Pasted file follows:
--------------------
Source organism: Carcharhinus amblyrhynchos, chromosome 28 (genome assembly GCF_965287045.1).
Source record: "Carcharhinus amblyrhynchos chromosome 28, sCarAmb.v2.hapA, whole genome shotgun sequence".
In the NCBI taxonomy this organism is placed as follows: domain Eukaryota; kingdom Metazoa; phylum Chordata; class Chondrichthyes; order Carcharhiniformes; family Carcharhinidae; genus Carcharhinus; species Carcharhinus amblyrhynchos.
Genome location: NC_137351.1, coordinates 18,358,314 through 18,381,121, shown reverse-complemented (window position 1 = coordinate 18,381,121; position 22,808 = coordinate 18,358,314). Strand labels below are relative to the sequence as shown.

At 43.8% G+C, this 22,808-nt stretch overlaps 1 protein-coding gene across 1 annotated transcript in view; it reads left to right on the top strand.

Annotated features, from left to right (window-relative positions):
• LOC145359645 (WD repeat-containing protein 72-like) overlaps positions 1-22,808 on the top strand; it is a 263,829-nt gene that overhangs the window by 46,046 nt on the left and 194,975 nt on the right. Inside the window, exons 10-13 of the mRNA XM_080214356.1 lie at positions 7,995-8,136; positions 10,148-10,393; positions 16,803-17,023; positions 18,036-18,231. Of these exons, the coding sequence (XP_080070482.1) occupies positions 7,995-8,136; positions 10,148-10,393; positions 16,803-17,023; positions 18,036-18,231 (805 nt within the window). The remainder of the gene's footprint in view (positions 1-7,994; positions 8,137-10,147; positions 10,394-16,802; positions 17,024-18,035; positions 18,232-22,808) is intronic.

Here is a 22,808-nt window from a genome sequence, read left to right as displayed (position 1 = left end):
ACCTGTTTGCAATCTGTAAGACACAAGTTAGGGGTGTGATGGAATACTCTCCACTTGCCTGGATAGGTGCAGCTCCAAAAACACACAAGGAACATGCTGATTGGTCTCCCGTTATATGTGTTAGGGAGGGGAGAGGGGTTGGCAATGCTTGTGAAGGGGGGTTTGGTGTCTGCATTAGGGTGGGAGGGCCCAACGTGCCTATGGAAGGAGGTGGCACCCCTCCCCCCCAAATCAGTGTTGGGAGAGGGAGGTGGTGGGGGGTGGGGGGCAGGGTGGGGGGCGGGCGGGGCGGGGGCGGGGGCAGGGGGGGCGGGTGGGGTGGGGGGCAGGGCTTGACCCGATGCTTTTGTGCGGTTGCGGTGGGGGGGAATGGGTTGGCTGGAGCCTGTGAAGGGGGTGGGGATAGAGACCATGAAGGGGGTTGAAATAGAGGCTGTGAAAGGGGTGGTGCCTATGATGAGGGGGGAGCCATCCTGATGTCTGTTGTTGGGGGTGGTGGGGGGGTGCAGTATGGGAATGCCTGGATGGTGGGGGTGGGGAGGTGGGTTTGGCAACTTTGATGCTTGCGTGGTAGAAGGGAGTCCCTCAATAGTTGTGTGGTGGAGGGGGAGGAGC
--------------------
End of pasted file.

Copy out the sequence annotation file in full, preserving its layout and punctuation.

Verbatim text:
Source organism: Carcharhinus amblyrhynchos, chromosome 28 (genome assembly GCF_965287045.1).
Source record: "Carcharhinus amblyrhynchos chromosome 28, sCarAmb.v2.hapA, whole genome shotgun sequence".
In the NCBI taxonomy this organism is placed as follows: domain Eukaryota; kingdom Metazoa; phylum Chordata; class Chondrichthyes; order Carcharhiniformes; family Carcharhinidae; genus Carcharhinus; species Carcharhinus amblyrhynchos.
Genome location: NC_137351.1, coordinates 18,358,314 through 18,381,121, shown reverse-complemented (window position 1 = coordinate 18,381,121; position 22,808 = coordinate 18,358,314). Strand labels below are relative to the sequence as shown.

At 43.8% G+C, this 22,808-nt stretch overlaps 1 protein-coding gene across 1 annotated transcript in view; it reads left to right on the top strand.

Annotated features, from left to right (window-relative positions):
• LOC145359645 (WD repeat-containing protein 72-like) overlaps positions 1-22,808 on the top strand; it is a 263,829-nt gene that overhangs the window by 46,046 nt on the left and 194,975 nt on the right. Inside the window, exons 10-13 of the mRNA XM_080214356.1 lie at positions 7,995-8,136; positions 10,148-10,393; positions 16,803-17,023; positions 18,036-18,231. Of these exons, the coding sequence (XP_080070482.1) occupies positions 7,995-8,136; positions 10,148-10,393; positions 16,803-17,023; positions 18,036-18,231 (805 nt within the window). The remainder of the gene's footprint in view (positions 1-7,994; positions 8,137-10,147; positions 10,394-16,802; positions 17,024-18,035; positions 18,232-22,808) is intronic.

Here is a 22,808-nt window from a genome sequence, read left to right as displayed (position 1 = left end):
ACCTGTTTGCAATCTGTAAGACACAAGTTAGGGGTGTGATGGAATACTCTCCACTTGCCTGGATAGGTGCAGCTCCAAAAACACACAAGGAACATGCTGATTGGTCTCCCGTTATATGTGTTAGGGAGGGGAGAGGGGTTGGCAATGCTTGTGAAGGGGGGTTTGGTGTCTGCATTAGGGTGGGAGGGCCCAACGTGCCTATGGAAGGAGGTGGCACCCCTCCCCCCCAAATCAGTGTTGGGAGAGGGAGGTGGTGGGGGGTGGGGGGCAGGGTGGGGGGCGGGCGGGGCGGGGGCGGGGGCAGGGGGGGCGGGTGGGGTGGGGGGCAGGGCTTGACCCGATGCTTTTGTGCGGTTGCGGTGGGGGGGAATGGGTTGGCTGGAGCCTGTGAAGGGGGTGGGGATAGAGACCATGAAGGGGGTTGAAATAGAGGCTGTGAAAGGGGTGGTGCCTATGATGAGGGGGGAGCCATCCTGATGTCTGTTGTTGGGGGTGGTGGGGGGGTGCAGTATGGGAATGCCTGGATGGTGGGGGTGGGGAGGTGGGTTTGGCAACTTTGATGCTTGCGTGGTAGAAGGGAGTCCCTCAATAGTTGTGTGGTGGAGGGGGAGGAGC